By Jason Swain
I started the week by helping Paul Blackley dismantle and pack away the very successful Wight Surf History exhibition, and ended it by putting up my own canvases on the same walls for my part of the ‘Ocean Seen’ exhibition which starts at Dimbola this Friday (29th June) and runs through to the 2nd September.
Not sure i was a massive help on Monday as I was nursing a slight hangover from a great Sunday Night at the Festival watching Bruce Springsteen followed by a very early start due to noisy baby and even noisier crows. But I was a pair of helping hands and carrying boxes of prints and surfboards to the cars was just about within my abilities on the day.
It was pretty sad to see the Wight Surf History show come down, it had a good run and we had a lot of fun at the opening evening and the Jubilee party with live music from The Shutes, just hope we can follow it up sometime in the future.
Ocean Seen exhibition of Oceanic Photography.
So that was Monday, and by tuesday morning I was back at Dimbola lugging boxes the other way, carrying 18 big canvases in ready for hanging for the Ocean Seen exhibition of Oceanic Photography.
This was quite an exciting day for me, because I was seeing 16 of the 18 canvases for the first time, I’ve been so busy these last few weeks that i hadn’t even had the time to take them all out of their very well packaged boxes! And although i know the images very well having shot them and created the huge panoramas over the last few years, up till now i’d only seen them as digital files on a computer screen, and now i would be actually holding the 5 foot long canvases in my hand and to be honest, i didn’t know what to expect.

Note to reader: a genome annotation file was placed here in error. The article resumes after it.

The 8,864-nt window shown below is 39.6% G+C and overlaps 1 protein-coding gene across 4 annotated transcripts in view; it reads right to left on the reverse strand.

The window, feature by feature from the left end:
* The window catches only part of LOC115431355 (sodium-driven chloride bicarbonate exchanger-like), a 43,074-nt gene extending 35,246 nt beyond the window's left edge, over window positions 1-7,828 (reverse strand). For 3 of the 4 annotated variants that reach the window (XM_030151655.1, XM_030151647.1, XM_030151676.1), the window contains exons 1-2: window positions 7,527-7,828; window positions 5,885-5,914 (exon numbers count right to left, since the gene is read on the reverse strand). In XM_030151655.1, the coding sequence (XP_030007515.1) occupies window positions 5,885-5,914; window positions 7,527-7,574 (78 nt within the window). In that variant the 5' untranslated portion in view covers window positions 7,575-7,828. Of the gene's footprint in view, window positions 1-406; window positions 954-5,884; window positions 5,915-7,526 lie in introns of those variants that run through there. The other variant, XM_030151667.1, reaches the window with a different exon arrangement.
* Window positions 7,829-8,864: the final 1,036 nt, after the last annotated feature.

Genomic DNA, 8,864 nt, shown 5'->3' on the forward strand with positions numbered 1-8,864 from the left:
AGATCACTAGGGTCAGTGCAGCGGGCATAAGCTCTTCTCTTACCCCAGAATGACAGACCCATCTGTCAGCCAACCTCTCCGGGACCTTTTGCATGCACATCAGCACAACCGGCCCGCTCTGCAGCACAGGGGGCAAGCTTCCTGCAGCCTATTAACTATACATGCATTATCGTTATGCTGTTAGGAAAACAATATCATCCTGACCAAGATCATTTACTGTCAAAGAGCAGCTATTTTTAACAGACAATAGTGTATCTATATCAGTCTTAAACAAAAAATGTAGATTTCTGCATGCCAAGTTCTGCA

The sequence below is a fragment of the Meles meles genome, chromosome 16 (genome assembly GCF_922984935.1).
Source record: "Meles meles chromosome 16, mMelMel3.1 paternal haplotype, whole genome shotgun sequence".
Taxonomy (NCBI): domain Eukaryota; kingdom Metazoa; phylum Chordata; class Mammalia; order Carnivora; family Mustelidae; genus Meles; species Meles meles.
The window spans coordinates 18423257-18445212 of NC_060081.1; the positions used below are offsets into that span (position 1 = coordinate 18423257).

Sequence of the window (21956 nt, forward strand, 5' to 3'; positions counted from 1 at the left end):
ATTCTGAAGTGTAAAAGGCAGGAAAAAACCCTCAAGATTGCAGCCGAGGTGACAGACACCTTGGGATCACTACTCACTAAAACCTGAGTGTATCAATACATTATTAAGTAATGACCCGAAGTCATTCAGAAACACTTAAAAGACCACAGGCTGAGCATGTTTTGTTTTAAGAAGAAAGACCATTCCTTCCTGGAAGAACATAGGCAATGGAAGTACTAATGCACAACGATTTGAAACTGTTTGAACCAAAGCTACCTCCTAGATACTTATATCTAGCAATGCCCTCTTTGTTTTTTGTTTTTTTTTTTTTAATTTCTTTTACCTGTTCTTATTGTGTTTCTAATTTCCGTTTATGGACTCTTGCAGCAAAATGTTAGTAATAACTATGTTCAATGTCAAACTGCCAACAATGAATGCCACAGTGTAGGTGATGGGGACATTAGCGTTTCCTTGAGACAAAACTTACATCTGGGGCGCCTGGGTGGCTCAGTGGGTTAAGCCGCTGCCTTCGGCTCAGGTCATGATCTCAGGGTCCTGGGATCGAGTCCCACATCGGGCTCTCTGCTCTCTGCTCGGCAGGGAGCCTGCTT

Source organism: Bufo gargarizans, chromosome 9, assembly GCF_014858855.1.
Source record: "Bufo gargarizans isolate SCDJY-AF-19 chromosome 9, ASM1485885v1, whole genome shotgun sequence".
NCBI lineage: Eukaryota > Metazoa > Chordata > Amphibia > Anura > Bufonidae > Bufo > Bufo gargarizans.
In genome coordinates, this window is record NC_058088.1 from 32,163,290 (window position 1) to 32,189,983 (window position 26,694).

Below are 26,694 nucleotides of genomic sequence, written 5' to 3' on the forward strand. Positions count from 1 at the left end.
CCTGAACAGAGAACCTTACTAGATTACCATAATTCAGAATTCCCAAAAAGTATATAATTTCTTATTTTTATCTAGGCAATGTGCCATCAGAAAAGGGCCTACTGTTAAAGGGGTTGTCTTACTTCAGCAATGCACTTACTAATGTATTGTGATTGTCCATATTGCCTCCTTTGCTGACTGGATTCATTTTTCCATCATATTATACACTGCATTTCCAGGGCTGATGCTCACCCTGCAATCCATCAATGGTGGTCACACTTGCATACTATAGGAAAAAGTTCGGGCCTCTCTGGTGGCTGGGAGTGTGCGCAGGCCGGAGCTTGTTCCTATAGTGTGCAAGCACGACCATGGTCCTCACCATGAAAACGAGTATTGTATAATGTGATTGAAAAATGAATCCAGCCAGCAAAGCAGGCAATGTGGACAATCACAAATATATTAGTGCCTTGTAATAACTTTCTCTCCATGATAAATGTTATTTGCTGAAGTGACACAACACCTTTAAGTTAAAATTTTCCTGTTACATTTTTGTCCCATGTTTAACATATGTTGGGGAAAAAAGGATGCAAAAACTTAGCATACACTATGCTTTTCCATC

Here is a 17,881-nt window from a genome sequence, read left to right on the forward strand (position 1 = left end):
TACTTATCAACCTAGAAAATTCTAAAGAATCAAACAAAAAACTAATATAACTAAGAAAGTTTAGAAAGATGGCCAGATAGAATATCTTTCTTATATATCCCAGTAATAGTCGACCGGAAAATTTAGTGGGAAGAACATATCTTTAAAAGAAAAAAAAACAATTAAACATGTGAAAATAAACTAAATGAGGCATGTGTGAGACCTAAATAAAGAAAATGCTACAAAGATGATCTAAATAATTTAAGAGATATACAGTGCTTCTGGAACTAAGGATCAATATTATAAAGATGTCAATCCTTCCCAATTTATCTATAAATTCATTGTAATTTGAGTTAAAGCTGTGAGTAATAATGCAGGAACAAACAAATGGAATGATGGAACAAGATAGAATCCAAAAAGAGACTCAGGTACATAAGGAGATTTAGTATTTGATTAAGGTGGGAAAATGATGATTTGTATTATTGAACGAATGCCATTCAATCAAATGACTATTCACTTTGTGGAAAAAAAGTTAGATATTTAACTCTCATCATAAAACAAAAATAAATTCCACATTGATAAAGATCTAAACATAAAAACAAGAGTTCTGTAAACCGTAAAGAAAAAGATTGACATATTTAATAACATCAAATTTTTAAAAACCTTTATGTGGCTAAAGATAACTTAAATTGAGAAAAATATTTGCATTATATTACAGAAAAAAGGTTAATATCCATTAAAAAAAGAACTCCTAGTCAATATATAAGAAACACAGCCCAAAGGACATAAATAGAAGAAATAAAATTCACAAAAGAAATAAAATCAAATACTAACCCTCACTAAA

Well I’ve got to say that i was really pleasantly surprised, i had no idea how well the digital ideas would work in the real world (a vertorama or panorama is created by putting multiple images together on a computer), and also how good the photographic printing process would be at that sort of size! In the ‘Round the Island Race’ panorama you can even make out all the boats on the horizon.
Helped by the brilliant JMCT curator Kimberly Piggot, the hanging was a mixture of great excitement at seeing all the new work unveiled for the first time, and great tedium as the task of fixings and hanging had to be repeated 18 times over.
Was it worth it? i dont know, maybe you can get along to the show and let me know what you think? And if you’re reading this on the other side of the world, or some time in the future when the show has finisehd, here’s a a gallery of my images that are part of the show.
Here’s a link to Dimbola for directions and opening times etc…
And here’s a little bit of blurb about the show….
“Just in time for the summer sailing season – A collaborative summer show, bringing together three great oceanic photographers to celebrate the way we interact with our great British coastline.
From spending the day walking its beautiful shores and admiring the breathtaking landscapes – to riding the waves for a thrill on a high speed yacht, or looking at the hero’s that weather the coasts day in day out to keep us safe and also those that provide us with the ‘catch of the day’.
The exhibition, which is curated by Kimberley Piggott (Exhibitions Coordinator JMCT) will feature the diverse work of Jason Swain, Rick Tomlinson and Nigel Millard.”